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An unpopular stance?

Town Meeting rejected the 1-percent local-option tax, which would have offset the police/fire project costs. We still have buyers remorse and need to address this outsized project.

Arlene Distler serves as a member of Representative Town Meeting in Brattleboro, representing District 2.


This year, we Representative Town Meeting representatives had to choose between the rock that is the seemingly unyielding, outsized town budget and the hard place of adding a tax or other unsavory options to accommodate the spending.

We didn’t stay overnight, and we didn’t even miss dinnertime. That was a good thing. The weather was crummy, for once, as morning slid into afternoon and then into evening. That, too, was a good thing.

For the rest of it, I don’t think anyone came out completely happy.

I am writing to explain my votes, which were not popular ones and did not prevail.

* * *

I do almost all my shopping in Brattleboro. Since I live just up South Main Street and love to not use my car, I walk to town almost daily. Nine times out of ten, I can, and do, purchase whatever I need from local merchants. I love our downtown, and I love supporting it.

However, last autumn, taking around a petition to bring the message to the Selectboard that the police/fire station project needed to be significantly cut, I heard a lot of very distressed folks. I had no problem getting signatures.

Thanks to the oversight committee for the project, $500,000 might have been saved. However, the conversation never approached a rethink of the project’s scope.

So, the town still projects taking out $14 million worth of bonds. We can always hope bids will come in lower than that. But then there’s always the unexpected construction glitches along the way.

I voted for a 1-percent local-option sales tax to add to the 6 percent we already pay because I didn’t feel it would make a crucial difference and because essential items would not have been affected. It would have made a huge difference in paying for the project.

When that effort failed, a motion was made to vote down the budget in its entirety as a kind of last-ditch measure. It would have given the Selectboard the charge to come back to the representatives with a lower budget. An earlier motion to lower the budget by the amount equal to FY2015’s interest payment on the bond failed because there is no assurance it would not come from other expenses.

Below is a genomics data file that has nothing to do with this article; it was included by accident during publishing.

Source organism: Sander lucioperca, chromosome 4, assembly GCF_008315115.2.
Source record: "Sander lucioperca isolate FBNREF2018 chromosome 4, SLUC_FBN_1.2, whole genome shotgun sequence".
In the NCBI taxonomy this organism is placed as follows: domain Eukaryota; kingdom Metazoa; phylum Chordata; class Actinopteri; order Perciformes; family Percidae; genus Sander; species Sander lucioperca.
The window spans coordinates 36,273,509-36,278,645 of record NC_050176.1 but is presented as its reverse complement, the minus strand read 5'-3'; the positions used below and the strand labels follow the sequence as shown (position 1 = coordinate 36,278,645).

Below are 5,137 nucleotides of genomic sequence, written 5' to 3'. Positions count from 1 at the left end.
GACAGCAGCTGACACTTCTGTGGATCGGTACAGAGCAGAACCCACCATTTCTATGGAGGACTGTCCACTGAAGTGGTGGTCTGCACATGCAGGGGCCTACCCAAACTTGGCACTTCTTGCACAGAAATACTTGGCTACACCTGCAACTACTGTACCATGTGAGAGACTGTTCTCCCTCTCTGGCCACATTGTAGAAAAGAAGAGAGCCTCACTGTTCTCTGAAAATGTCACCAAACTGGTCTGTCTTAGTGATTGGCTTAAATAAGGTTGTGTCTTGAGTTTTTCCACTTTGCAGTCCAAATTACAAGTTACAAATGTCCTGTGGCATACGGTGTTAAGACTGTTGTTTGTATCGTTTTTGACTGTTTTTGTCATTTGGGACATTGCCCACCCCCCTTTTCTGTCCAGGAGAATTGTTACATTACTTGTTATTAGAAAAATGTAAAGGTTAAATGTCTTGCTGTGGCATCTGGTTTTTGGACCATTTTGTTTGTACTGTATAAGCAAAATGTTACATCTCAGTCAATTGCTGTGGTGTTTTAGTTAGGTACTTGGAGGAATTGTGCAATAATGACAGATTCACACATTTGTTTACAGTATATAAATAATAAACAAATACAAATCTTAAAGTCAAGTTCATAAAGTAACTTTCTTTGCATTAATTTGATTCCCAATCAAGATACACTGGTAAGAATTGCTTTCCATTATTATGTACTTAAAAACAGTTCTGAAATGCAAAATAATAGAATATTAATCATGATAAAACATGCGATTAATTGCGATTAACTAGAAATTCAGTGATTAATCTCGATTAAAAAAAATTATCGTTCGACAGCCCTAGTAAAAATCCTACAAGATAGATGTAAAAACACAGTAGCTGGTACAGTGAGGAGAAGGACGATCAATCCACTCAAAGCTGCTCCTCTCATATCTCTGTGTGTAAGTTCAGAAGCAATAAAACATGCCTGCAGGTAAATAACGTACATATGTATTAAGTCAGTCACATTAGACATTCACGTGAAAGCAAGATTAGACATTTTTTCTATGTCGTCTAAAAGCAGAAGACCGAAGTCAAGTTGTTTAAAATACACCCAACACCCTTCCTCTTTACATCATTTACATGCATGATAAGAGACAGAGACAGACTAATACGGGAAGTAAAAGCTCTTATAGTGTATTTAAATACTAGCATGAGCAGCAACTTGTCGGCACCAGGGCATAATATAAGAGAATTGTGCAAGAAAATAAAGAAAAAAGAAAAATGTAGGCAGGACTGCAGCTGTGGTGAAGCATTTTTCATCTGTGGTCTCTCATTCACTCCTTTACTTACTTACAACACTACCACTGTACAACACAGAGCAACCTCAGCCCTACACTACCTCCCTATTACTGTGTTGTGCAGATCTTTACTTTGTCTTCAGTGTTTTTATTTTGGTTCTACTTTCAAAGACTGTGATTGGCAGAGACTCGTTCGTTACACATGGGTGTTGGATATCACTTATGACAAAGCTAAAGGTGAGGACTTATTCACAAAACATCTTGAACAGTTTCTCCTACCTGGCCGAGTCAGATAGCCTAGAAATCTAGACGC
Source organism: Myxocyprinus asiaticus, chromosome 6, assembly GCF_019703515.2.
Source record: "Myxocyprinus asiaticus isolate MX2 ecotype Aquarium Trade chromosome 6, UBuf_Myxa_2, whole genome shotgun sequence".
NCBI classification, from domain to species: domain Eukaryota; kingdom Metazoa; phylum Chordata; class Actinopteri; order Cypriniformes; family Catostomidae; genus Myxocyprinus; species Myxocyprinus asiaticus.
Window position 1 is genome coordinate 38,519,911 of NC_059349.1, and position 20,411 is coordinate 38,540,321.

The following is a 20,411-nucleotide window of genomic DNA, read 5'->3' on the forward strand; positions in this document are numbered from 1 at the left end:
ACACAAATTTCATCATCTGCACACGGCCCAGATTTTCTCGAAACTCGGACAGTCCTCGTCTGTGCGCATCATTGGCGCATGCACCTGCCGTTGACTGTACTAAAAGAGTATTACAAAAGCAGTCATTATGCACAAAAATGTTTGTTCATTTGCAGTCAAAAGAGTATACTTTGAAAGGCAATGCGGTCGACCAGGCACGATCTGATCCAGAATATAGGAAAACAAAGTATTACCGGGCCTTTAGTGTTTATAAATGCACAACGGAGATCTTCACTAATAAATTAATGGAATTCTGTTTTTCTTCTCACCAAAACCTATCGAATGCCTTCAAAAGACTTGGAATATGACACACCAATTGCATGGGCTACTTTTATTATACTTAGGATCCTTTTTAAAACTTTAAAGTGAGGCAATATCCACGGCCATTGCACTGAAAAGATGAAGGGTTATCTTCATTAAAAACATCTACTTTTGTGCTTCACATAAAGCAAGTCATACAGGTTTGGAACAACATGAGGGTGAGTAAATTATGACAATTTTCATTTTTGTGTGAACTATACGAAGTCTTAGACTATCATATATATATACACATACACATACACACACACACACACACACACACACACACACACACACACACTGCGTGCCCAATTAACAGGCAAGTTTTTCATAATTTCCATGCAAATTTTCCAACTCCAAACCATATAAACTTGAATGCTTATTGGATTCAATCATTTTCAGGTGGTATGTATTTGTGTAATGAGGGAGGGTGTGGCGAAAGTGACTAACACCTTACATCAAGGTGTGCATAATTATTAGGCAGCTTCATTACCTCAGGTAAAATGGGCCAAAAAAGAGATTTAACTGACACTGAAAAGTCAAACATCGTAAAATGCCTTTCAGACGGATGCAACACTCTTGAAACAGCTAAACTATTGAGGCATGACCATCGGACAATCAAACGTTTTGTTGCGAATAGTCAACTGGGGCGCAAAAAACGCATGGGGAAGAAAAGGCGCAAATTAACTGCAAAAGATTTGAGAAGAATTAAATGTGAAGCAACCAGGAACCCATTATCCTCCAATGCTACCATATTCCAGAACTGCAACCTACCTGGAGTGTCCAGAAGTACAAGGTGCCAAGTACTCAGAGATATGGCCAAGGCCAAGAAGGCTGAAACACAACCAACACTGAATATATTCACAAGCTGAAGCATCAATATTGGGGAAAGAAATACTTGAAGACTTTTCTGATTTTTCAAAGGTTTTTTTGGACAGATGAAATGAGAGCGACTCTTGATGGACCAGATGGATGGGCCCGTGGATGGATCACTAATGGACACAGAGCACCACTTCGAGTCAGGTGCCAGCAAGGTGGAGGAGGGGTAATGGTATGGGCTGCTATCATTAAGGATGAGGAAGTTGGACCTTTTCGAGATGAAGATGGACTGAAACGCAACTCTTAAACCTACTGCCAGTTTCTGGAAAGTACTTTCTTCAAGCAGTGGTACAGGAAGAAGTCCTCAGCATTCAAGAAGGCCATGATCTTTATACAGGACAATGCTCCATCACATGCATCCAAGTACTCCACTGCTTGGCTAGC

The idea was to make the general sentiment crystal clear: We cannot afford the project as now conceived.

* * *

I do trust the Selectboard when it describes the budget as lean and says that nothing else could be cut (besides the Brooks Memorial Library and the Recreation and Parks Department budgets, a time-worn threat). Which makes the outsized police/fire project that much more reprehensible. Our entire budget is handcuffed to it.

I have enormous respect for the police officers and firefighters in this town, as well as for Police Chief Eugene Wrinn and Fire Chief Michael Bucossi. But do we really want a state-of-the-art police station, yet not have enough money in the town coffers to hire the number of police officers we should have (the number we have had in the past) to use it?

Yes, Town Meeting representatives did vote for the bond. Yes, many of us do have buyer’s remorse. Human beings are supposed to be able to learn from their mistakes.

This decision shouldn’t be something we have to apologize for — only something to correct.

* * *

Suze Orman is considered an expert on financial matters. One of the things she always says is, “People first. Then money. Then things.”

We are doing the opposite. We already have a citizenry that is demoralized by the expenses we face living in a town we love — a town that we feel should reflect our values but where, instead, our finances are being squeezed until many feel pushed out, or at least pushed aside.

I am truly hoping for some sort of miracle, something that will bring extra revenue in for this project. It’s a sorry situation. There might be some relief if the town is successful in getting Montpelier to look at the “hub town” situation, or if the state addresses the needs of towns that border New Hampshire, perhaps in the form of sending back a portion of sales tax.

But to spend more money than we can afford to borrow, to set our finances for years to come in such an unbalanced way and hope for the best?

That is a poor way to face the future.

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Originally published in The Commons issue #248 (Wednesday, April 2, 2014). This story appeared on page D1.

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